While college professors of certain disciplines have inhabited both laboratories and classrooms for ages, there is a common concern that professors’ focus on one of these areas deprives them of time for and attention to the other.
That concern suggests that teaching assistants will deliver lectures while research professors pursue publication in journals and demote undergraduate students to a secondary interest. Though perhaps these worries could in some cases be valid, they overlook the enormous benefits gained from interaction between research and teaching.
Not all professors balance their research priorities equally with their classroom responsibilities, but many bridge this gap by encouraging students to participate in their projects. When a professor engages students in research, it furthers the academic pursuits of both.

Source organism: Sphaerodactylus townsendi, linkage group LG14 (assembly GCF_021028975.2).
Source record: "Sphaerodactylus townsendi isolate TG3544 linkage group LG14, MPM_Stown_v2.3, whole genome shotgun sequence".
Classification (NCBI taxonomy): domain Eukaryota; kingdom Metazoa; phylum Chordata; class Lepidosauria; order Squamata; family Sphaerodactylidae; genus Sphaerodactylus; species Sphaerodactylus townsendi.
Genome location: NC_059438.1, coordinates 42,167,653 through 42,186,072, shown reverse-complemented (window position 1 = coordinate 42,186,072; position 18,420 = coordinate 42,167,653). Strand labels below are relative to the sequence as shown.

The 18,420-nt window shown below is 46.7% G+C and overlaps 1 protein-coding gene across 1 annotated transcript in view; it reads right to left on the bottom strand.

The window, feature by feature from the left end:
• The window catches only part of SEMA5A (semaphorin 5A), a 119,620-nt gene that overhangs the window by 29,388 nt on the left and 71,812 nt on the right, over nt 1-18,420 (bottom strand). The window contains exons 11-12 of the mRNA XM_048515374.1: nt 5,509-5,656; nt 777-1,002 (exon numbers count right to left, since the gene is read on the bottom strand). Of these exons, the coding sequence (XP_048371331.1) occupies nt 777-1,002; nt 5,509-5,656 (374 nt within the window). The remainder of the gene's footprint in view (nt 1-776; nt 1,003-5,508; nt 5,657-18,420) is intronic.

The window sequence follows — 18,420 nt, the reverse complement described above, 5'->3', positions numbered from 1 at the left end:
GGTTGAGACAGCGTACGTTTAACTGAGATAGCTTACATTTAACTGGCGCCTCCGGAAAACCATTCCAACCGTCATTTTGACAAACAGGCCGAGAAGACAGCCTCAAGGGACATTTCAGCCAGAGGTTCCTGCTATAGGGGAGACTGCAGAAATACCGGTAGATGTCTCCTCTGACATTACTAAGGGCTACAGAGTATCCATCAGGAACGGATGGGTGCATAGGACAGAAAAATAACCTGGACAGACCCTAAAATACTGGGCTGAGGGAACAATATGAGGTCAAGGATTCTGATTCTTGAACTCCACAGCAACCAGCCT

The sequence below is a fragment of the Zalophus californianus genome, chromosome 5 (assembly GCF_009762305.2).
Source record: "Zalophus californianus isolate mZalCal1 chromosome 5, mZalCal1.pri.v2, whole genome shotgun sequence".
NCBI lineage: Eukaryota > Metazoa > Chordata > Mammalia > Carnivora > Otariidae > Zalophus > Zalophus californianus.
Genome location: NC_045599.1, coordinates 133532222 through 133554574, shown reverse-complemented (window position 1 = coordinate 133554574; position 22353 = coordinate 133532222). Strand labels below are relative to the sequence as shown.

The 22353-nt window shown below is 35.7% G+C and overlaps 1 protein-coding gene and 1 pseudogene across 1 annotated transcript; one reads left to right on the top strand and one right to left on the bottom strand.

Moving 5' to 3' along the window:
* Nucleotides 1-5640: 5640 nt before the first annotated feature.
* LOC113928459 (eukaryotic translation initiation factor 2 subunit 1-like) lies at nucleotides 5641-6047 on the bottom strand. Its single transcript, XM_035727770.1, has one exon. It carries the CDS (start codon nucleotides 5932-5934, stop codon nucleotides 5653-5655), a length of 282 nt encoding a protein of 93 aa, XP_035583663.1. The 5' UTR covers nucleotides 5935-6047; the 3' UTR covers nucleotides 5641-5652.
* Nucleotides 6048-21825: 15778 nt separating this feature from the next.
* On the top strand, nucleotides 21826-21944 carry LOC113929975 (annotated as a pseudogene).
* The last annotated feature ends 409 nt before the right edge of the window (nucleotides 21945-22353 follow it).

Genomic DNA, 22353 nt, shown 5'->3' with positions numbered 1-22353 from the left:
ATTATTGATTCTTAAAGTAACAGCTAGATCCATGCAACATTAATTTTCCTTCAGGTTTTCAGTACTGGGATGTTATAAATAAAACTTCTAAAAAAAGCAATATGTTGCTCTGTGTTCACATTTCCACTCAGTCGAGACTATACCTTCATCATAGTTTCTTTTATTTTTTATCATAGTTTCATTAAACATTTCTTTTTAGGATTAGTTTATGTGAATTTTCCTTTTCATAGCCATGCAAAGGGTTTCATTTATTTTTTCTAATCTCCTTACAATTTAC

Besides serving as a nice resume addition, a research position allows students to garner in-depth knowledge of a specific subject and develop more personal relationships with Georgetown professors. It also provides useful instruction in the complexities of research protocol and ethics.
The President’s Award for Distinguished Scholar Teachers, which is currently accepting nominations, is an important recognition of the work that Georgetown professors do to integrate teaching and personal scholarship. The administration has done well by allowing students and other community members to nominate professors for this honor. Strengthened by its roots in student input, the award will provide three Georgetown professors with three annual grants of $10,000 each.
The best professors create fluidity between their research and their roles as educators, both in the classroom and through collaboration on research projects. Student input on this award reinforces the value of facilitating these connections.